Apple will sale EMI music without anti-piracy (DRM – digital rights management) technology — Steve Jobs proclaimed in February that music companies should sell their music DRM-free. Evangelizing that DRM-free music would create a truly interoperable music marketplace.
About a month later (4/2/07), in agreement with music label EMI, Apple is making EMI songs available without DRM through its iTunes music store. The music will be higher quality (encoded at 256kbps AAC), and tracks will cost $1.29, or 30 cents more than the standard 99 cents.
This means you can take those songs (EMIs entire catalog (DRM free) – globally in May) and put them on any device you want too. I think this helps address how I only want to buy a song or album ONCE and be able to play it in my car CD, my iPod, computer, on my PS3 or my TV. I don’t want to buy it 10 times from 10 different sources to play it on 10 different electronic components.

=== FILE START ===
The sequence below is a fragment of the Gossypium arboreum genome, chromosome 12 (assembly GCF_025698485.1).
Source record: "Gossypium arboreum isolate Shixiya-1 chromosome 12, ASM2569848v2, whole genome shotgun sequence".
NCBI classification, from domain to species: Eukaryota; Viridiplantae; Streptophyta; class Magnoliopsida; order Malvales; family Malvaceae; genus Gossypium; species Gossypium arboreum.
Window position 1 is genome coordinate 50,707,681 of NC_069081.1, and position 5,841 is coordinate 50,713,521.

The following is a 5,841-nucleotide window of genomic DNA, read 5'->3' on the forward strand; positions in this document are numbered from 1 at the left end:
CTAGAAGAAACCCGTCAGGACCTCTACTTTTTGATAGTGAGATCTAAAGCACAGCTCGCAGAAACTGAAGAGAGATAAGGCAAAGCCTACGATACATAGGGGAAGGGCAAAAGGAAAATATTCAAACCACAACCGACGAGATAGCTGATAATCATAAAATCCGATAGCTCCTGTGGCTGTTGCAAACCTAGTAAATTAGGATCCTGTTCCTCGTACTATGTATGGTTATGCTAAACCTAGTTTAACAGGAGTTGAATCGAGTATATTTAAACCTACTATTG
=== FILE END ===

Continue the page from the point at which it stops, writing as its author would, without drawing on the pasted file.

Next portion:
Is this the next big step forward for music interoperability, a significant development for the industry or a move by EMI to garner headlines? Maybe it’s all three, but at the joint press announcement EMI stated they were confident this will grow their sales and put a stake in the groud stating that 1/4 of all sales would be digital by 2010.
Hard to predict music sales let alone the digital elements, but I like the interoperability and hope other label’s follow.